It is hard to say which is the more impressive view, that of the front, with its four great backward-raking buttresses, each corresponding to the great cable to restrain which is its office, or of the flank, in which the aperture destined for the passage of Cherry Street serves but to emphasize the solidity of its abutting masses. The four-foot torus which is the impost-moulding of the arch–and one wishes that it had been of a single instead of a double course of masonry–will give the scale of the monumental work which is given also by the human figure alongside. And what a scale!

Why man it doth bestride the narrow street,
Like a Colossus, and we, petty men,
Walk under its huge legs and peep about–

Egyptian mass! Egyptian immobility! "Pylons" is the only name for these huge erections, that so recall how the Egyptians "planting lasting bases, defied the crumbling touches of time and the misty vaporousness of oblivion." These anchorages give visible promise of a duration equal to that of the great temple of Ramses, or the great pyramid of Cheops. And it is as gratifying as it is exemplary to note that all this is so impressive because it is so expressive, because it is in detail, as well as in mass, a faithful and skillful following of the facts of the case.

Each of the buttresses is modeled to express its special function of seizing and holding its allotted cable, which, as the section shows, it is reaching up to grasp. Even our old friend, the curved pediment, finds a meaning as the offset and dripstone of a buttress. The contrast is as vivid and as overwhelmingly in favor of the modern instance between the section of this anchorage (Fig. 18) and that of the crude and amorphous lump of the anchorage of the old East River Bridge (Fig. ig), as between the summits of their respective towers, though the process has been in one case that of attenuation and in the other that of accumulation.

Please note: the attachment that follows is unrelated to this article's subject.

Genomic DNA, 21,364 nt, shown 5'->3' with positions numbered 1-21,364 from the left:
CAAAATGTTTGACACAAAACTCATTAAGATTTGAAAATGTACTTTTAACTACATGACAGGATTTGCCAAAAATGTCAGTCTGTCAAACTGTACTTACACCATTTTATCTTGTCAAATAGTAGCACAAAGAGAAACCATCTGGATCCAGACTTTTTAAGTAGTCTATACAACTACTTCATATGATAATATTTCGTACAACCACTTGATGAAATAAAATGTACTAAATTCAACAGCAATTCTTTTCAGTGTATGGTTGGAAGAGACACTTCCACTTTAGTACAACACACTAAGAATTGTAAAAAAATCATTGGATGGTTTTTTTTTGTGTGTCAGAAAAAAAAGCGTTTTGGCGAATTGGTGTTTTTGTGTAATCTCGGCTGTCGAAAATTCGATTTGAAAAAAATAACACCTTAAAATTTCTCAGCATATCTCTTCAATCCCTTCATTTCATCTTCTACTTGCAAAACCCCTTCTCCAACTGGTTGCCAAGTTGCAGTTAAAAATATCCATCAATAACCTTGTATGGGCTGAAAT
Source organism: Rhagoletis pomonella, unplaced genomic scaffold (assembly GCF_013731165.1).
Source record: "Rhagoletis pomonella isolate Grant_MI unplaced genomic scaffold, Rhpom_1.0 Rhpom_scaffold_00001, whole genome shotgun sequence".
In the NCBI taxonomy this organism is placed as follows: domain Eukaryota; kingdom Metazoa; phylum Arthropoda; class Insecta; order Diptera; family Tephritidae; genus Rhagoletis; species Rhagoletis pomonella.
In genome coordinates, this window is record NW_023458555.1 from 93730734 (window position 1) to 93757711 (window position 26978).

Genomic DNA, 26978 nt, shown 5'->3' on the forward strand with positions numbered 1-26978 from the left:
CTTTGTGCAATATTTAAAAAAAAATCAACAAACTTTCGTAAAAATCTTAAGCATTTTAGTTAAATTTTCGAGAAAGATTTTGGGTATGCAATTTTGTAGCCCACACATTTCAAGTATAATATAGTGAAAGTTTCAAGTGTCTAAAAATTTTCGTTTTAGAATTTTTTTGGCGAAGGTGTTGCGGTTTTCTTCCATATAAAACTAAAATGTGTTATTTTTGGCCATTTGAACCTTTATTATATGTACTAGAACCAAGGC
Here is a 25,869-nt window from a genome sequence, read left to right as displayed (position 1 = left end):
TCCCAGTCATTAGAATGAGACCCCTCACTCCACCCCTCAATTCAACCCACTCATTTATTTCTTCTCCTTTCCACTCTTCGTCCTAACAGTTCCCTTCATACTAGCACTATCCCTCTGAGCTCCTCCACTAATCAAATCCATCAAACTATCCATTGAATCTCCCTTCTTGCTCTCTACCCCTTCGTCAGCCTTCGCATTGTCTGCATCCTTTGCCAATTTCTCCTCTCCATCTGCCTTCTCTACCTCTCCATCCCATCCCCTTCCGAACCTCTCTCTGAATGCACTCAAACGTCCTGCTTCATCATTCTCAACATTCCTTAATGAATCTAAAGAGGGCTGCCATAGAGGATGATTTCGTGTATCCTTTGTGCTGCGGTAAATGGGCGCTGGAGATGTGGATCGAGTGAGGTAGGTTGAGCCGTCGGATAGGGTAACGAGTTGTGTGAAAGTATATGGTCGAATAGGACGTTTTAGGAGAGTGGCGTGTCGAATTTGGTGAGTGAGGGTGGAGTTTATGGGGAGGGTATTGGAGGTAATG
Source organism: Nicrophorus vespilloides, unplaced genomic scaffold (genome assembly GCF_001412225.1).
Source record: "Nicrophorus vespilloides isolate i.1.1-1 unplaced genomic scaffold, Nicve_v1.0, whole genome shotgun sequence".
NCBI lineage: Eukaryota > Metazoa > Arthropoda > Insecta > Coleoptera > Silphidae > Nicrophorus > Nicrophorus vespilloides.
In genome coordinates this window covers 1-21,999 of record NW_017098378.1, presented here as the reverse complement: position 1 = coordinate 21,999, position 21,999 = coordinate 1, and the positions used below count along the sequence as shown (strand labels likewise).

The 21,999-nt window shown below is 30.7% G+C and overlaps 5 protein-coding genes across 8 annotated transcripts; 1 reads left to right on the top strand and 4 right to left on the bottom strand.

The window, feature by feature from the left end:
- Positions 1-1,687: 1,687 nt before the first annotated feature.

There seem to have been generations of earnest and artistic workers between the crudity of the earlier and the refinement of the later of two works which, in fact, less than a single generation divides. It is a great advance. The Queensborough and the Manhattan Bridges give promise of a final and triumphant refutation of the official European criticism that "public works in America are executed without reference to art."